So, what questions did Nathan pose, you might be asking? He asked Melissa what an editor does (they sound nearly as busy as a agent, and this posted by Nathan sums it up nicely), how the acquisitions process works, and if it really is necessary for an author to be previously published before an offer would be made. (All three agreed that having no published “tracking record” is much better than have a bad sales history, and at least 75 percent of their clients are debut authors.)

He asked both Melissa and Jennifer to address two prevailing myths in author land. First: that agents and editors are buddy-buddy together and conspire on what the best marketing strategy is, not necessarily what is in the author’s best interest; and the opposing myth that agents and editors never talk to each other. (All three confirmed that agents and editors usually agree on with is in the author’s best interest, and that they do talk to each other when the occasion warrants, but that the “craft” of making the book happen is the province of the editor/author.)
Second myth involved the perception that “editors don’t edit” anymore, and agents don’t edit at all, so a novel has to come to them production ready. (All agreed that editors and agents are willing to invest a huge amount of time into a project if the story is worth it and the writing good. An agent’s editing will be limited to things that make the story flow - like characterization, POV, timeline; while an editor goes much more indepth.)

Finally, Nathan asked the most burning question: Does and Agent/Editor reject a query based on the quality of the query alone? (All agreed it was a combination of writing style, basic story line, and query quality.)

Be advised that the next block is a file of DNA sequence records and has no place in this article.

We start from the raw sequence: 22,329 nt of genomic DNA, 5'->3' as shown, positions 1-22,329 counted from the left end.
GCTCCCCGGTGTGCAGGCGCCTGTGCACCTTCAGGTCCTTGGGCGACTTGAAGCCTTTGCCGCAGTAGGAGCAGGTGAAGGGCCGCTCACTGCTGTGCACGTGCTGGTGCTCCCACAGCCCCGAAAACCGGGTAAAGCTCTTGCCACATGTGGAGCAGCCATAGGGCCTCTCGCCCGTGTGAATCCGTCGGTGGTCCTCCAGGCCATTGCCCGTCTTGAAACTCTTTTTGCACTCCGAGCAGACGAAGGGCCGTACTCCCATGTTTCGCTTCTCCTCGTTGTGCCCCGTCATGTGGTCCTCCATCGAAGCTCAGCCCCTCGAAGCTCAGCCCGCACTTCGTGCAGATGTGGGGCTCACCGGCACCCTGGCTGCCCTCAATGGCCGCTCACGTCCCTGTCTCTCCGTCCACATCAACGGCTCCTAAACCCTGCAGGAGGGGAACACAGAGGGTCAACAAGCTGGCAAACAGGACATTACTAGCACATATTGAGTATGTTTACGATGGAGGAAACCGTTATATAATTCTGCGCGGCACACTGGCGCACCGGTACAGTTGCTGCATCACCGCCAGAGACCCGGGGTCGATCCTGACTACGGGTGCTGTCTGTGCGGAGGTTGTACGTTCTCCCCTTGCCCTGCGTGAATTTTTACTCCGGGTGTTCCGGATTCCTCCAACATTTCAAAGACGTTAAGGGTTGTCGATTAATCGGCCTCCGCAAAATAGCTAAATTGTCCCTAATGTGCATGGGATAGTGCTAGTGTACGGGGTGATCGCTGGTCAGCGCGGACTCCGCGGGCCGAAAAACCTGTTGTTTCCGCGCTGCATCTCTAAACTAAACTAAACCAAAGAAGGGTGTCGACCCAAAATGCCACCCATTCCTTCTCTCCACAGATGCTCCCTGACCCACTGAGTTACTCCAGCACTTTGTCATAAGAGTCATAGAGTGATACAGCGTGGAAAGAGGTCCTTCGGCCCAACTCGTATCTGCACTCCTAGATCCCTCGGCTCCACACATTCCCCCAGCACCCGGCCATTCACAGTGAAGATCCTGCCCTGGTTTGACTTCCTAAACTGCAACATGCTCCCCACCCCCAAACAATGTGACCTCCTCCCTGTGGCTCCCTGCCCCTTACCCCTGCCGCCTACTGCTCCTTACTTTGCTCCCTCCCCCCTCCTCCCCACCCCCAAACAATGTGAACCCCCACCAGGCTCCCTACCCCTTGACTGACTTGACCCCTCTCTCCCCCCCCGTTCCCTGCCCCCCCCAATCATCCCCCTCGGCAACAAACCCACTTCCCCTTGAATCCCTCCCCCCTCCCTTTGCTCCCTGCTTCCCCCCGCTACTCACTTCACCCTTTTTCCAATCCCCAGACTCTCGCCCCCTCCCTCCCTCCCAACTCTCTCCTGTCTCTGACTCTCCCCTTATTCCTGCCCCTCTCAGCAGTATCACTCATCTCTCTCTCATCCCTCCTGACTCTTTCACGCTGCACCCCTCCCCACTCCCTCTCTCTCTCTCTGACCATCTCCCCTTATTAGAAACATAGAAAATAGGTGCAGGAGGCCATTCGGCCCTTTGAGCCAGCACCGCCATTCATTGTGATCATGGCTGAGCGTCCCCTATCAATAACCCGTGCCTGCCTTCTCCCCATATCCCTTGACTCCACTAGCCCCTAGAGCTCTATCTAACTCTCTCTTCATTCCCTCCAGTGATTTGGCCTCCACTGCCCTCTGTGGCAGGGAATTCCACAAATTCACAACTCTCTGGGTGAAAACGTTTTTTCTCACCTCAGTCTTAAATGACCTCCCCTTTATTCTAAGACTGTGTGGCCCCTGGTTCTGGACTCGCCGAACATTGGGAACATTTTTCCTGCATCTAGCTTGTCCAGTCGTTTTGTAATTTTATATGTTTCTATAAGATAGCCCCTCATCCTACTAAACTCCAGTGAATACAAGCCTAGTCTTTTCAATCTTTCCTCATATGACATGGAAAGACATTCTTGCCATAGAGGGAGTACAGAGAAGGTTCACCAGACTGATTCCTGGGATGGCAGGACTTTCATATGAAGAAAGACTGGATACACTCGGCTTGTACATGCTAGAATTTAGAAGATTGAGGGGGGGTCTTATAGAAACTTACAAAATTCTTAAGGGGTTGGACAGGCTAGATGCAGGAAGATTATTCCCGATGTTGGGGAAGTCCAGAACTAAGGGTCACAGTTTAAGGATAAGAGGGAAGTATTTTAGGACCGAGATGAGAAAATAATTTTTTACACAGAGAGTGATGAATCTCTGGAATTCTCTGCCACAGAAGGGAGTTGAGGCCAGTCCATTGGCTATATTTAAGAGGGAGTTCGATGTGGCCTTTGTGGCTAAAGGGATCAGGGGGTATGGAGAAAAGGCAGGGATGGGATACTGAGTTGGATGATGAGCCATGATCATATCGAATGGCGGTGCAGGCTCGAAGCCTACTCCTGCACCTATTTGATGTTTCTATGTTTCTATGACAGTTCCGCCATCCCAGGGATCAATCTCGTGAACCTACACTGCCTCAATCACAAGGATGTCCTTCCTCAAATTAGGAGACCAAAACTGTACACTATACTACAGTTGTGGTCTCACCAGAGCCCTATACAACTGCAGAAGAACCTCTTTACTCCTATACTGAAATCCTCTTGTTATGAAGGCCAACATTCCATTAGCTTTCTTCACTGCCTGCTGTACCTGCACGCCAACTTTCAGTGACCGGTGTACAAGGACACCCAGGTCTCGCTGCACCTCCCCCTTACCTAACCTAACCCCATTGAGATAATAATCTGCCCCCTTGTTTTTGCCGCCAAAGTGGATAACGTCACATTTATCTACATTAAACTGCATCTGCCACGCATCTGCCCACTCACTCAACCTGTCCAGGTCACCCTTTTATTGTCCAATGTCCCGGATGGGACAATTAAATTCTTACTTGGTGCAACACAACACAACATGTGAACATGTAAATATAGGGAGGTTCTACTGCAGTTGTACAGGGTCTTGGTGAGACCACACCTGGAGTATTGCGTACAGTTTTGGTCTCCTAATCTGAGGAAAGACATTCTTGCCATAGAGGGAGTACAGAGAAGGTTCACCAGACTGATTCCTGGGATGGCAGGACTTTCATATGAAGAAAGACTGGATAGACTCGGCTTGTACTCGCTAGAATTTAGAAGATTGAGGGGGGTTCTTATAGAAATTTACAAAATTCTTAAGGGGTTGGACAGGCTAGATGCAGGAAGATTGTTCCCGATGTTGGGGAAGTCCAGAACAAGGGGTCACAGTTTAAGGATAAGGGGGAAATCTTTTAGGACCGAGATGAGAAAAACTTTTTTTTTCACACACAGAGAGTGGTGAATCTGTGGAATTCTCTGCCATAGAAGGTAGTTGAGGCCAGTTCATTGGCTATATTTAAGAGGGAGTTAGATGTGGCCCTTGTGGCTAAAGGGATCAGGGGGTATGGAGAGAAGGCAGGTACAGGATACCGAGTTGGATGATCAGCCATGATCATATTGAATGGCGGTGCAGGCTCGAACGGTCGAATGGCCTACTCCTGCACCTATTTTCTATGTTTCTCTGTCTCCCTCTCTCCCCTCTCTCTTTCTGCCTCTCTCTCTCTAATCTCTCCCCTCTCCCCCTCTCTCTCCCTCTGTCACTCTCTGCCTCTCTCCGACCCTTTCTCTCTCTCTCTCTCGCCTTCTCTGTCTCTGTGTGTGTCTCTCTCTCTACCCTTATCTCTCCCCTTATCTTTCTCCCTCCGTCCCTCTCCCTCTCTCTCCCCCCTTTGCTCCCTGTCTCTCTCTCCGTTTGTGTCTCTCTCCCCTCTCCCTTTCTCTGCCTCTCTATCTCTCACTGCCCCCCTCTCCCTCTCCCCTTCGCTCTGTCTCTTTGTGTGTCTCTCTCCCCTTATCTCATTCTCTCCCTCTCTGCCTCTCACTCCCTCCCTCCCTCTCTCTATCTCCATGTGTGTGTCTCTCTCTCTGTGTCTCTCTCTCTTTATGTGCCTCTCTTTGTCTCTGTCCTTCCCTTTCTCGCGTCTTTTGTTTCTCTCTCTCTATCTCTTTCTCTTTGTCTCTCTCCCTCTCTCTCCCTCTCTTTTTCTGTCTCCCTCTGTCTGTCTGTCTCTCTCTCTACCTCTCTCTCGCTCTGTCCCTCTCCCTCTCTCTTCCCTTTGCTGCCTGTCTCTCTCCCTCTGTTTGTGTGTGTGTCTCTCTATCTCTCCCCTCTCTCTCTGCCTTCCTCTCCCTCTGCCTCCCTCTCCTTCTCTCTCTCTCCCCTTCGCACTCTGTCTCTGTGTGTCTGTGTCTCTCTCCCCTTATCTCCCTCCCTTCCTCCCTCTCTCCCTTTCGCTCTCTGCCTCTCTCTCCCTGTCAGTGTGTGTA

The rest of the Q & A was devoted to specific personal preferences for the agents/editor themselves. Questions like: Is it OK to re-query an agent, how “rough” can a debut author/manuscript be, how involved does the writer need to be in the marketing process.
Well, for those answers, I suggest taking a Nathan Bransford workshop the next time one is offered. It is well worth the time and wasn’t all that expensive either. Besides, I took about 10 hand written pages of notes, and the post on that much info would be ghastly long. (Maybe there are still a few “Agent Secrets” out there yet to be discovered.)

Would I recommend this workshop to others? Definitely. It was well organized, informative, and loads of fun. I would also recommend workshops by Jennifer Laughran of Andrea Brown Literary Agency and Melissa Manlove of Chronicle Books, if you’re into Children’s and YA.

Would I take another workshop presented by Nathan Bransford? ABSOLUTELY.